CONCERNS about erosion and the impact of silt on Tanti Creek have been allayed by a fish survey which found that none of the previously recorded species has been lost.
The survey, organised by Tanti Creek Friends and conducted by Streamline Research, followed fears that fish numbers and diversity had decreased “significantly” over the past two years.
The survey was conducted 5-6 March with samples taken during a dry period after several weeks without rain. It covered the entire length of Tanti Creek and involved setting bait traps and electrofishing, water quality data reviews, assessing the impacts of erosion and identifying fish barriers.
The researchers found one estuarine native fish species: the black bream, and four native fish species which are a migratory: the short finned eel, common galaxias, spotted galaxias and tupong.
Tanti Creek Friends Coordinator Marty Lenard said it had been 20 years since a comprehensive survey had been undertaken “on the much-loved creek”.
He said anecdotal evidence of diminishing fish numbers was most likely due to limited “invitation” flows of water over recent spring migratory periods. All the recorded native species are migratory and need higher flows of water to get upstream from the bay past in-stream barriers, he said.
The not-so-good news is that a feral fish species – eastern gambusia – was found in the creek for the first time. The “feral” species was introduced into Australia in 1925 to control mosquitoes. The aggressive predators are prolific breeders have a high tolerance for poor water quality.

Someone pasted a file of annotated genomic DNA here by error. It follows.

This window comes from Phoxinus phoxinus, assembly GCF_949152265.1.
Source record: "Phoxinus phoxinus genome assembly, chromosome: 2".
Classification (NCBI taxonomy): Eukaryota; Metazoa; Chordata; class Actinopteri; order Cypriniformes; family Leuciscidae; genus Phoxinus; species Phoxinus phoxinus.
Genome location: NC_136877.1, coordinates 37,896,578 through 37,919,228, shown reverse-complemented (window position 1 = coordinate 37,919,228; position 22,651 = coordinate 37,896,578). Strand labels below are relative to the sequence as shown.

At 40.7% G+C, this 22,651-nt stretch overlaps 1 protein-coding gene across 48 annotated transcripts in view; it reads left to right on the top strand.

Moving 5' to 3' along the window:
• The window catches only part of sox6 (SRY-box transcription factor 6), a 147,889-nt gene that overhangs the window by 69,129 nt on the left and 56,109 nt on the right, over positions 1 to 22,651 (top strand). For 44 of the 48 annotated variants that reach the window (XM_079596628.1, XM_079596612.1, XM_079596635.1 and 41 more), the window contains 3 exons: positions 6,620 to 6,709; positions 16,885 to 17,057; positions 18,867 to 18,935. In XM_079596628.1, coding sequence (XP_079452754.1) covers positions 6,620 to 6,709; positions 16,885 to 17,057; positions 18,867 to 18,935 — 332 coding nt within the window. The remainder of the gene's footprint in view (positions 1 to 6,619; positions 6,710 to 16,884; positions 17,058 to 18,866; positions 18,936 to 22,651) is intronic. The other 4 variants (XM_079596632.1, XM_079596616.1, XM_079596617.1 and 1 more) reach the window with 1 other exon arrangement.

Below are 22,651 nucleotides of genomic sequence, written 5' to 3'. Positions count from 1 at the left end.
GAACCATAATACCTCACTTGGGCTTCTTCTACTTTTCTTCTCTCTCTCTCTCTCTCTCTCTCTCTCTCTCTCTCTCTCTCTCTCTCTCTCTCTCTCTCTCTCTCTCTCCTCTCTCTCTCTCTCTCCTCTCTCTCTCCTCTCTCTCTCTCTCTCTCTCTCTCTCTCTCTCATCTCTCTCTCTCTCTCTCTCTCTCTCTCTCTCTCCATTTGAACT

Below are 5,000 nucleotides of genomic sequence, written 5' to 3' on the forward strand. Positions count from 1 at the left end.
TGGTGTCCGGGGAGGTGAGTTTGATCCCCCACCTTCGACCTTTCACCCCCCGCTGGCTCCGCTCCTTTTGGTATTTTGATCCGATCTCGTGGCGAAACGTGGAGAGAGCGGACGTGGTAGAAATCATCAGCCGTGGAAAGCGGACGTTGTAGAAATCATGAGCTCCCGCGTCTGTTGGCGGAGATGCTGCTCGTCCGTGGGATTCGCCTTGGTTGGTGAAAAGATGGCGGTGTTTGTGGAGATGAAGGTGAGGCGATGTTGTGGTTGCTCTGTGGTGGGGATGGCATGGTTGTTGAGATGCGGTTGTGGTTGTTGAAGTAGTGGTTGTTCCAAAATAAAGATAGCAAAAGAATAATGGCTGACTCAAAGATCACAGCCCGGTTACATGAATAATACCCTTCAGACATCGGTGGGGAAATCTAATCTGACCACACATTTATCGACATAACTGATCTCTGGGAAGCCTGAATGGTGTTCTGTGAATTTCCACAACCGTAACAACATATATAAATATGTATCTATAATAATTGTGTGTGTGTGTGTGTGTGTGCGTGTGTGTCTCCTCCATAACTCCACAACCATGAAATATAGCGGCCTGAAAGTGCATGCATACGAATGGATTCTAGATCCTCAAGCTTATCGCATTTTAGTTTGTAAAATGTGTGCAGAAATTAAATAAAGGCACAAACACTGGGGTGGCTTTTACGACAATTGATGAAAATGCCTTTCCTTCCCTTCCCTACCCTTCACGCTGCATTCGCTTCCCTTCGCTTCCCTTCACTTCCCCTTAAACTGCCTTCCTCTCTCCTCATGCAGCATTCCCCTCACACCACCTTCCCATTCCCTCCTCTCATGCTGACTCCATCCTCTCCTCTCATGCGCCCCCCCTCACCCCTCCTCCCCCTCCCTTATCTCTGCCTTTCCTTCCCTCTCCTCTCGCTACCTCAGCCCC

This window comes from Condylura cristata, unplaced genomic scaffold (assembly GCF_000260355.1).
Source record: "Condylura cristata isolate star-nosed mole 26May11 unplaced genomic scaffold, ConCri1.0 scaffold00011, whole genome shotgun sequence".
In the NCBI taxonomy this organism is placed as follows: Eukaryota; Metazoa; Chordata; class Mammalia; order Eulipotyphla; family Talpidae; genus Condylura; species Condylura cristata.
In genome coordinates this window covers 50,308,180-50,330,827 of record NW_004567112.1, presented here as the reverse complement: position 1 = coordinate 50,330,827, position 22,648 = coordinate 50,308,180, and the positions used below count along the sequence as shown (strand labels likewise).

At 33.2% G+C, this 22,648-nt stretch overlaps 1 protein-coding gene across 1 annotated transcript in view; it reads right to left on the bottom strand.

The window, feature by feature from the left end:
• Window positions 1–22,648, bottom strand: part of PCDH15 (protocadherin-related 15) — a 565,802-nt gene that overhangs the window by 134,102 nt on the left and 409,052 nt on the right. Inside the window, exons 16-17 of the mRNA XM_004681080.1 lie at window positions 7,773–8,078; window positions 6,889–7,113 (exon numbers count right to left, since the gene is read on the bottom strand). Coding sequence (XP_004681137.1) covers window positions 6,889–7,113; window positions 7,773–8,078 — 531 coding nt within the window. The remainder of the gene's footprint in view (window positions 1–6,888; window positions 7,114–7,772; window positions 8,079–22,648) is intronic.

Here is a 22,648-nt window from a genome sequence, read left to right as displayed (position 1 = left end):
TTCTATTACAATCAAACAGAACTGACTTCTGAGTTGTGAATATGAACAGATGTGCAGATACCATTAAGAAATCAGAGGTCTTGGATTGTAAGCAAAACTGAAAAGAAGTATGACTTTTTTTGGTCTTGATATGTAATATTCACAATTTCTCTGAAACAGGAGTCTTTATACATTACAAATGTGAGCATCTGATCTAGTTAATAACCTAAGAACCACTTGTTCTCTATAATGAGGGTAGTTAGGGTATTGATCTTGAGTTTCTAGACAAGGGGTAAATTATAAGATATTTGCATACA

Mr Lenard said although there were minimal effective control options, the best approach was to maintain a healthy creek habitat allowing native species to remain resilient against the impacts of the introduced species.
He said residents could help by ensuring no alien fish are released into local waterways.
Streamline Research decided against taking samples from the headwaters of the creek – the light industrial/commercial area between Watts and the Mornington-Tyabb roads – because of water contamination coming from a stormwater pipe.
“Households and businesses must take all precautions to ensure polluted water does not enter our stormwater system,” Mr Lennard said.
“One bad pollution event can wipe out the entire fish population in a creek.”
The survey was funded by Beleura Private Hospital owner Australian Unity’s Healthcare Property Trust which has a 250 metre creek frontage – about 10 per cent of its total length. Also helping out were Ramsay Health Care (which runs the hospital) and Mornington Peninsula Shire Council.
The volunteer group Tanti Creek Friends holds working bees on the last Tuesday of each month.
Call Marty Lenard 0427 888 712 or visit morningtonenviro.org.au